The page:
At Northeastern University School of Law, I teach in an innovative experiential program called “Legal Skills in a Social Context” (LSSC). In the LSSC Program, teams of first-year students (known as “law offices”) examine the complex interplay among law and diversity, values, and institutional oppression alongside learning traditional lawyering skills such as legal writing and research. Each law office partners with a nonprofit or government organization to complete a year-long social justice project. Given my interest in social determinants and the centrality of health to core social justice principles that also frame LSSC discourse, approaching the course through the lens of health justice and social determinants seemed both inevitable and novel. As it turns out, my students are likely the only first-year law students in the United States learning foundational legal writing in a health justice context.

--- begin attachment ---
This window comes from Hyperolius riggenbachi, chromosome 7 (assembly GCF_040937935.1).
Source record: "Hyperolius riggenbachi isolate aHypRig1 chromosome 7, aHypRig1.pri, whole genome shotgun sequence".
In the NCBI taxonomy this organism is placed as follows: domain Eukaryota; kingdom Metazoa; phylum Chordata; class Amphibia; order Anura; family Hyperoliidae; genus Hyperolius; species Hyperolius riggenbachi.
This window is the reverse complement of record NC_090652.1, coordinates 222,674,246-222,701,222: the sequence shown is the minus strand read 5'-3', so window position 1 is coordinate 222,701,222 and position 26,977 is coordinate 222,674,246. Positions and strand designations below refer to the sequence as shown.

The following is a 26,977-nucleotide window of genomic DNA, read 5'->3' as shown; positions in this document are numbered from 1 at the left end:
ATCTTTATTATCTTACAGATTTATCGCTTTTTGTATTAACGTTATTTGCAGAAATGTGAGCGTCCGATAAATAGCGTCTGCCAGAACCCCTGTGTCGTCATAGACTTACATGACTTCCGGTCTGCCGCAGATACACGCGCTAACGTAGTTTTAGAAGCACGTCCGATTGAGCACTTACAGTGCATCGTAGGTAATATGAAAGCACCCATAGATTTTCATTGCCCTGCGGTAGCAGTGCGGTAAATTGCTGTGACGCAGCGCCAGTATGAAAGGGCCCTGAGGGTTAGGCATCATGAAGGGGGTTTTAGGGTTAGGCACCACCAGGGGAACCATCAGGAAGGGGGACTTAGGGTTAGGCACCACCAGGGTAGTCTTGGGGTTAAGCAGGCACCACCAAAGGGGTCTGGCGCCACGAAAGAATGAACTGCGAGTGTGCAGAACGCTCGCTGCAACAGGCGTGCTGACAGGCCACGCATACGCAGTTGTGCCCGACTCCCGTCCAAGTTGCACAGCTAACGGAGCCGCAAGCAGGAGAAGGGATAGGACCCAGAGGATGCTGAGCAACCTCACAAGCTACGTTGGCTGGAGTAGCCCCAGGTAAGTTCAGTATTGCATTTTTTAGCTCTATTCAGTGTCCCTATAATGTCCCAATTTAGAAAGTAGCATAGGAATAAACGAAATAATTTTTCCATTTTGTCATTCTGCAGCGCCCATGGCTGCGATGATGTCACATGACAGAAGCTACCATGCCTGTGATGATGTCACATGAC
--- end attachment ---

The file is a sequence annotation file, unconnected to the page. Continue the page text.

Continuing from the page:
Over the 2017-2018 academic year, my “law offices” served two oppressed and underserved groups of people. First, LSSC students in “Law Offices 7” confronted the enormous challenges facing people who use drugs (PWUD). There are significant “downstream” health consequences when drug enforcement laws are a primary means of addressing the harms of drug use. PWUD face “consequences associated with disclosure, including loss of employment, loss of housing, loss of child custody, loss of benefits, discrimination by medical professionals, and even arrest, prosecution, and incarceration.” Yet the view that addiction amounts to a moral failing, despite scientific evidence showing it is a chronic medical illness, remains the dominant one in the United States, particularly with respect to those who inject drugs. The resulting stigma and discrimination create an immense barrier to recovery and health for PWUD. Second, “Law Office 8” examined the unique healthcare needs of transgender individuals—needs that are problematized by discrimination in nearly every system, including the medical system. Of the 27,715 respondents to the 2015 National Transgender Discrimination Survey (conducted by the National Gay and Lesbian Task Force), 25% of respondents reported having difficulty with insurance related to their transition, and of the 87% of respondents who had sought care in the past year, 33% of them had at least one negative experience with a provider. Nearly a quarter of respondents reported that they needed care but didn’t seek it due to concerns about provider mistreatment. In their own unique ways, transgender individuals and PWUD both face significant barriers to health as a result of oppression.